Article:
Quotations

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Quotations referenced across the site sorted by date of post (descending). Click on the (light-blue) link(s) above the quotation to view the quotation within the context of an article. Quotations without links are pending for articles yet-to-be-published. Click here for a simple alphabetical listing of quotations


In the dictator game, the sociologist/economist places $100 on a table (in bills of small denomination) and provides the following instructions to two players. One player is named the dictator and is given the task of splitting the $100 between the two players. The dictator splits the money and makes the offer to the second player, the subject. If the subject accepts the offer, then both walk away with their split. If rejected, neither player receives any money. There’s only one round to the game. Play this game in countries with free market systems and the offer is very often a split in the 60-40 to 50-50 range, and is very often accepted. Everybody wins. In countries with command-and-control or paternalistic economies, the offer is very typically 98-2 or 99-1, with the idea that even $1 for the subject is better than nothing. These offers are very often rejected and everyone loses. If I allow you $98 then the next time one of these games comes along you’ll have a leg up and I’ll fall even further behind. Munger, Mike (2010)

Can you imagine. We did this for free, as our hobby, and we really enjoyed it. Now we’re getting paid, and reporting to someone else, to do the same thing. It’s turned into just like any other job. Professional Surveyor, Mammoth Cave National Park (1990's). Personal communication

In a meeting to trade research insights, Merck signed a non-disclosure agreement with Dr. Endo to the effect they would not expropriate what Dr. Endo believed to be his most important trade secret, a fungus for the reduction of cholesterol. Instead the most important trade secret, Dr. Endo’s discovery of the Hen as the most appropriate animal model for high volume testing cholesterol lowering agents, was freely shared and allowed Merck to push far ahead with its own fungus research, gaining a scientific and commercial competitive advantage that lasted decades. Stalking Cholesterol - Feat of Japan's Dr. Endo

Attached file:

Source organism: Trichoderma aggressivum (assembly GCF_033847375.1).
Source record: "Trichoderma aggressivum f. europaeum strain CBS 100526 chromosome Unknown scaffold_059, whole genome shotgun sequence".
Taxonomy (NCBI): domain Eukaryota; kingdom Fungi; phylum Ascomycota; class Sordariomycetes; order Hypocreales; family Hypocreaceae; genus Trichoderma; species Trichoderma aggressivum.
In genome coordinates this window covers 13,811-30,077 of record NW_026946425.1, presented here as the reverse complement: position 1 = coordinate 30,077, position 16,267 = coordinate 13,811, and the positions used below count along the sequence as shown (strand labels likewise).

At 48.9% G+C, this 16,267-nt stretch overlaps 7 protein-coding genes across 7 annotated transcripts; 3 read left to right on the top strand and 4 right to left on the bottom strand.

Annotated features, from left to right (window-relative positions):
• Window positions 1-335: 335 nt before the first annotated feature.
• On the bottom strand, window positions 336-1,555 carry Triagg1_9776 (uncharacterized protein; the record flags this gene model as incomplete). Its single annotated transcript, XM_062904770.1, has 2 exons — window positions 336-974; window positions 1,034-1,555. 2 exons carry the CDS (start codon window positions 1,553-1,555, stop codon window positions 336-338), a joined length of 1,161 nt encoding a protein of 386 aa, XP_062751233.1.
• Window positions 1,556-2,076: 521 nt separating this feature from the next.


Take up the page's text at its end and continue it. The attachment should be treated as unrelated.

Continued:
...the system of peer review is biased, unjust, unaccountable, incomplete, easily fixed, often insulting, usually ignorant, occasionally foolish, and frequently wrong... Richard Horton (2000). Past editor of the British medical journal The Lancet

Two peer review panels+ were both given the same papers to adjudicate, for which they were each eminently qualified. There were dozens of papers. The overlap in agreement for their adjudication? 20%. Worse than the flip of a coin. Michael Scriven (2006). American Evaluation Association Annual conference

Strategy is the expression of intent used to direct all actions toward a desired set of results. paraphrased from Paula Manoski (2002). The R&D Strategy / Strategic Process

I don’t know how we’re going to be able to do this without you. Vice President of Operations (2002). Personal Communication on how to gain buy-in from a reluctant team member

Controlled variation is the foundation of empirical scientific knowledge Falk, A., & Heckman, J. J. (2009). Lab Experiments Are a Major Source of Knowledge in the Social Sciences

...ask any magician (I have asked lots) and they will tell you that there is no better audience than a room full of scientists, academics, or, best of all, members of the high I.Q. club Mensa. Members of such cohorts, by virtue of their intelligence and education, think they will be better at discerning the secrets of the magician, but … they are easier to fool because in watching the tricks so intensely they more easily fall for the misdirection cues. Michael Schermer (2003). Why Smart People Believe Weird Things

I started off as an accountant, but my bosses quickly realized that if they ever needed to get anything done they could come to me. I parlayed this reputation into a variety of positions that eventually carried me to where I am today. Successful pharmaceutical industry consultant (2009). Personal Communication